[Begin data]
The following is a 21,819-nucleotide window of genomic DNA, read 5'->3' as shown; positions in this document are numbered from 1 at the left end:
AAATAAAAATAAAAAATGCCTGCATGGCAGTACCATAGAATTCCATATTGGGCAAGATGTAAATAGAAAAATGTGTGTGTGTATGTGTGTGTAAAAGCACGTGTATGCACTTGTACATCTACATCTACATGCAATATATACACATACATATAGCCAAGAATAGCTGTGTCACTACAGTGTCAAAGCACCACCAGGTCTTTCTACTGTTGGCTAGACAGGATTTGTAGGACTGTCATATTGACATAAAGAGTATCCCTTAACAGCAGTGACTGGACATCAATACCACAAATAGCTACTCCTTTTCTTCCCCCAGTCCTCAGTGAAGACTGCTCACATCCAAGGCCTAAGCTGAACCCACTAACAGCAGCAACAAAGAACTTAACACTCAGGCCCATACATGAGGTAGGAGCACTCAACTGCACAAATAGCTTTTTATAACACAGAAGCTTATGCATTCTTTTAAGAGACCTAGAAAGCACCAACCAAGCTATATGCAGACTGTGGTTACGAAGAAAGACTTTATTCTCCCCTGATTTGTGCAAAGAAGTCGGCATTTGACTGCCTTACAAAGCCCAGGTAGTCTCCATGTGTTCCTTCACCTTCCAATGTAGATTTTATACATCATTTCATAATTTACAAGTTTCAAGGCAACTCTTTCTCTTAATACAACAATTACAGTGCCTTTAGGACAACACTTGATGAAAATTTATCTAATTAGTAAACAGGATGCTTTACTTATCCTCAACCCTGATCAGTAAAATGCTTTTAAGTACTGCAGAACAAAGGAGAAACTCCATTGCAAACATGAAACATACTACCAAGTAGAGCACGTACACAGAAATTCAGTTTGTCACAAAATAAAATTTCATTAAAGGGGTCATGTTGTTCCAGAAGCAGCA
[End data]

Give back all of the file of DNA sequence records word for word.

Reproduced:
The following is a 21,819-nucleotide window of genomic DNA, read 5'->3' as shown; positions in this document are numbered from 1 at the left end:
AAATAAAAATAAAAAATGCCTGCATGGCAGTACCATAGAATTCCATATTGGGCAAGATGTAAATAGAAAAATGTGTGTGTGTATGTGTGTGTAAAAGCACGTGTATGCACTTGTACATCTACATCTACATGCAATATATACACATACATATAGCCAAGAATAGCTGTGTCACTACAGTGTCAAAGCACCACCAGGTCTTTCTACTGTTGGCTAGACAGGATTTGTAGGACTGTCATATTGACATAAAGAGTATCCCTTAACAGCAGTGACTGGACATCAATACCACAAATAGCTACTCCTTTTCTTCCCCCAGTCCTCAGTGAAGACTGCTCACATCCAAGGCCTAAGCTGAACCCACTAACAGCAGCAACAAAGAACTTAACACTCAGGCCCATACATGAGGTAGGAGCACTCAACTGCACAAATAGCTTTTTATAACACAGAAGCTTATGCATTCTTTTAAGAGACCTAGAAAGCACCAACCAAGCTATATGCAGACTGTGGTTACGAAGAAAGACTTTATTCTCCCCTGATTTGTGCAAAGAAGTCGGCATTTGACTGCCTTACAAAGCCCAGGTAGTCTCCATGTGTTCCTTCACCTTCCAATGTAGATTTTATACATCATTTCATAATTTACAAGTTTCAAGGCAACTCTTTCTCTTAATACAACAATTACAGTGCCTTTAGGACAACACTTGATGAAAATTTATCTAATTAGTAAACAGGATGCTTTACTTATCCTCAACCCTGATCAGTAAAATGCTTTTAAGTACTGCAGAACAAAGGAGAAACTCCATTGCAAACATGAAACATACTACCAAGTAGAGCACGTACACAGAAATTCAGTTTGTCACAAAATAAAATTTCATTAAAGGGGTCATGTTGTTCCAGAAGCAGCA